Watching movies are one of my favorite pastimes. Our favorite movies say a lot about us… although I’m not exactly sure what. My top five (in no particular order) are Gladiator, Valley Girl, Galaxy Quest, Lost in Translation and probably Tombstone. Movies are a unique form of entertainment because they are touchstones, shared experiences which so many Americans have in common. Lines like “I’m walking here!” or “You had me at hello” or “Make my day, punk” have made it into the American lexicon and are often used in our everyday lives in order to call up certain shared understandings of situations between a speaker and their listeners.
Movies are unique in that most of the people watching them experience the same thing. Not that they always have the same reaction, which is obvious by the divergent reviews a single movie can get, but they are watching the same thing on the screen. The colors are the same, the actor’s faces are the same, the music is the same. Contrast that with reading a book. With a book the experience is yours as your brain takes the author’s words and creates its unique version of the characters, faces, colors, sounds, accents, landscapes, and basically everything in terms of bringing the author’s words to life. Contrast that with the way we experience movies. All of us instantly recognize the voice of James Earl Jones when we hear Darth Vader speak. All of us know exactly what Harry Potter looks like, and he’s the same for every one of us. We all have a vision of Jack and Rose flying at the bow of the Titanic, it’s exactly the same.
Movies have a unique place in American life because of that shared experience and its breadth. Your experience watching a movie is going to be essentially the same if you watch it on Miami Beach, in Brooklyn or Brownsville, Texas. And Hollywood has used that unique place to great advantage. From giant studios that produce hundred million dollar epics that earn billions around the world to art house films that gain critical praise consumer indifference, Hollywood almost has a monopoly on American storytelling. (And that includes its dominance of the small screen… “We were on a break” or “You’re Fired”.)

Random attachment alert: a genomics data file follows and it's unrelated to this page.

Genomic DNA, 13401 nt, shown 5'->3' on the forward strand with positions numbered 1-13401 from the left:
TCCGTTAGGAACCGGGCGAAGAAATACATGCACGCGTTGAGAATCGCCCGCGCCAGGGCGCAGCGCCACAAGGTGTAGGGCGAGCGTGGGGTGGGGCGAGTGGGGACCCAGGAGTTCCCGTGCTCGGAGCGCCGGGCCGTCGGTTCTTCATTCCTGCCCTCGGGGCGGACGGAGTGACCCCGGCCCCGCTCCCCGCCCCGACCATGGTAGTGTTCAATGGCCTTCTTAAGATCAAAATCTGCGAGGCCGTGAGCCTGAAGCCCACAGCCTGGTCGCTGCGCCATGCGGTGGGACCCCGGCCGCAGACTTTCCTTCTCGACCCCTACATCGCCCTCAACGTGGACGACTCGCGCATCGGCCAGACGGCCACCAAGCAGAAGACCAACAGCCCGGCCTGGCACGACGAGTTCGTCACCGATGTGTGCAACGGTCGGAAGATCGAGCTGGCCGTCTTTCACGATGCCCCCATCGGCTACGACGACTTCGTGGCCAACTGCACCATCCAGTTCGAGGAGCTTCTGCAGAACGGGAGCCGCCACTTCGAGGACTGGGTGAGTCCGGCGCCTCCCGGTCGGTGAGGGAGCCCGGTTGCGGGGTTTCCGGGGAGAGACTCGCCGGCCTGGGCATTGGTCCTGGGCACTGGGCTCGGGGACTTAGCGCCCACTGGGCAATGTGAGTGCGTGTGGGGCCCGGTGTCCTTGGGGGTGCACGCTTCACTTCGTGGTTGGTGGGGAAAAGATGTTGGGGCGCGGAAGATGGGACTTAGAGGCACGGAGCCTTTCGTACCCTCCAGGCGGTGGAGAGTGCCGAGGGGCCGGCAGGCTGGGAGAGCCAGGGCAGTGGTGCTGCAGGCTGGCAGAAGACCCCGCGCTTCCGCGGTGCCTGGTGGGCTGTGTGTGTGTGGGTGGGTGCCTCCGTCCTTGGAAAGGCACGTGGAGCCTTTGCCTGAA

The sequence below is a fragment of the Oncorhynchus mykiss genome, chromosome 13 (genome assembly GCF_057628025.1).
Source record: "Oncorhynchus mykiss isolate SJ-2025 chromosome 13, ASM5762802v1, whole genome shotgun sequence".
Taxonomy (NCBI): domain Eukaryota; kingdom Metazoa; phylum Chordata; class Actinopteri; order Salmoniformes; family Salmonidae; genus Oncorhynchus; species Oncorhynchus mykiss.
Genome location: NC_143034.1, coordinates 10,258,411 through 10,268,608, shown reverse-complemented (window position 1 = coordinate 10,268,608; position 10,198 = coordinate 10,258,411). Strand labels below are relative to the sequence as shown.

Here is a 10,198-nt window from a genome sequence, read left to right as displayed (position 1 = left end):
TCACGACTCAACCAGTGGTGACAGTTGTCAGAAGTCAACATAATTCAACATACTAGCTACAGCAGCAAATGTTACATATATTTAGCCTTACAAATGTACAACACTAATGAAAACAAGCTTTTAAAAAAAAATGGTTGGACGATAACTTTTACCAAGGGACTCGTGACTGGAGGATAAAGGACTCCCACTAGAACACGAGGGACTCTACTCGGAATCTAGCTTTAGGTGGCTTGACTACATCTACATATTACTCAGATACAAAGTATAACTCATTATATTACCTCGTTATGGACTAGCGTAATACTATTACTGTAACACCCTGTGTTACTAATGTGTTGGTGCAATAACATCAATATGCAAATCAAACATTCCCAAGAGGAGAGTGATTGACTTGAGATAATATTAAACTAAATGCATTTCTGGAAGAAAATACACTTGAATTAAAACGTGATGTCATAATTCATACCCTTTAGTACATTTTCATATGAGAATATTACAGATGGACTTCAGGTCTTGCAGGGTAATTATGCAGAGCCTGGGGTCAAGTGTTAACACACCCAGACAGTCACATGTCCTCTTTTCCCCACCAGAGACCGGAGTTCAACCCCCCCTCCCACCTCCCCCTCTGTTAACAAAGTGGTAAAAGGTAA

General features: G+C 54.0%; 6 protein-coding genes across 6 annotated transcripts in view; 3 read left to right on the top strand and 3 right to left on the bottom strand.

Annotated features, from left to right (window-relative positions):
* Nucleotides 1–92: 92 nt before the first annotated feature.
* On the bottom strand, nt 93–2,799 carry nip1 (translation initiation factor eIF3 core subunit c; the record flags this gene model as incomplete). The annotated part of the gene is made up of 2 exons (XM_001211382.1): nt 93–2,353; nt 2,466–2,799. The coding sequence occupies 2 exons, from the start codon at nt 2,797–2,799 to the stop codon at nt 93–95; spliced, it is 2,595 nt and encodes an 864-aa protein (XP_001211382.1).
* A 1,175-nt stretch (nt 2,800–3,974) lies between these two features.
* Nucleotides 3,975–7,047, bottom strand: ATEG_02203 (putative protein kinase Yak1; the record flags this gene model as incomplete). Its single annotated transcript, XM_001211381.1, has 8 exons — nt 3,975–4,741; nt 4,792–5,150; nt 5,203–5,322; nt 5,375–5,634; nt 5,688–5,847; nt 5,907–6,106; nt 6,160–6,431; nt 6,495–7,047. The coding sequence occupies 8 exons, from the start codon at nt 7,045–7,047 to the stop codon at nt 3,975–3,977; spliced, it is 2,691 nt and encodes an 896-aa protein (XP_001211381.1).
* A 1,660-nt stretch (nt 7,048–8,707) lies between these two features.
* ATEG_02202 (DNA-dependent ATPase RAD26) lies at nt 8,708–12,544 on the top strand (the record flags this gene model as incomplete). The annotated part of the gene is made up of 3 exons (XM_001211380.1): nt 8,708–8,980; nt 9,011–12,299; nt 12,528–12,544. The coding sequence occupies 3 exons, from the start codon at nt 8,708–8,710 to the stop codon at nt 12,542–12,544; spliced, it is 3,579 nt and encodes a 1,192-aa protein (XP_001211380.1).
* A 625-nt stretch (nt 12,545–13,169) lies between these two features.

One of the most interesting aspects of this Hollywood dominance is the fact that it seeks to earn money while producing unabashedly leftist propaganda. Think An Inconvenient Truth, Erin Brockovich, or Gasland. The interesting thing is not that they are making money telling stories, but rather the impact that it has on viewers. Hollywood has learned what the GOP has never learned, that a good story told well can impact and perhaps change viewer’s political perspective. Researchers at Notre Dame found that “Hollywood movies are better able to change attitudes – in a left-wing direction – than advertising or news reports.” Essentially Hollywood has perfected the art of using movies to turn people into liberals. Whether it’s the Matt Damon character in Good Will Hunting or Sally Field’s character in Norma Rae, movies that grip us seem to impact us long after we leave the theaters. The fact that movies, particularly sob stories, impact us is definitely not news, but the fact that we keep the critical thinking switch turned off once we leave the theater is. We should know better, but we don’t… at least according to the research.
If conservatives hope to save the country from the liberal dystopia that the Democrats and the establishment Republicans are leading us into, they need to understand the lesson Hollywood learned so long ago… You have to touch people in order to impact them. You have to make them connect with something in order to understand it, appreciate it, take time out of their lives to focus on it. While it’s unrealistic to expect conservatives to take over Hollywood, they can at least begin to tell stories that reflect the conservative perspective.
The country is full of real life stories that are just as touching as anything Hollywood ever wrote. (see "Waiting for Superman" or "The Lottery") As much of a boogieman Hollywood has created out of capitalism, big government is far scarier. As many lives as one company might have destroyed due to the duplicity of some employee or board of directors, government has destroyed far more families and communities simply by its catastrophic social policies. Kids stuck in failed schools in crime riddled neighborhoods are just as sympathetic as workers trying to form a union at some trucking company. An entrepreneur struggling to feed his family against the borg of government regulation is just as sympathetic as someone whose drinking water catches fire supposedly due to drilling. The difference is, Hollywood often has to use hyperbole, “artistic license” and sometimes outright lies in order to get its points across. In a world where the omnipresent tentacles of a dysfunctional government destroy jobs, gut education and undermine families, the stories of despair are legion, and very real.
If conservatives ever hope to win the battle of ideas, win over the hearts (and votes) of a majority of the American people, we have to figure out to do what came so naturally to Ronald Reagan… we have to connect with people through well told stories. We have to figure out how to talk about cold, sterile, opaque issues that are sometime counterintuitive, and do it in a way that really engage the viewer or the listener. Hollywood swayed the nation by selling liberalism wrapped in well told stories. If we want to bring it back we’re going to have to do the same. Maybe Dinesh D'Souza’s forthcoming “AMERICA” will be a first step in the right direction… although most of us won’t have two hour blocks in a darkened theaters to make our points... so we’d better get creative.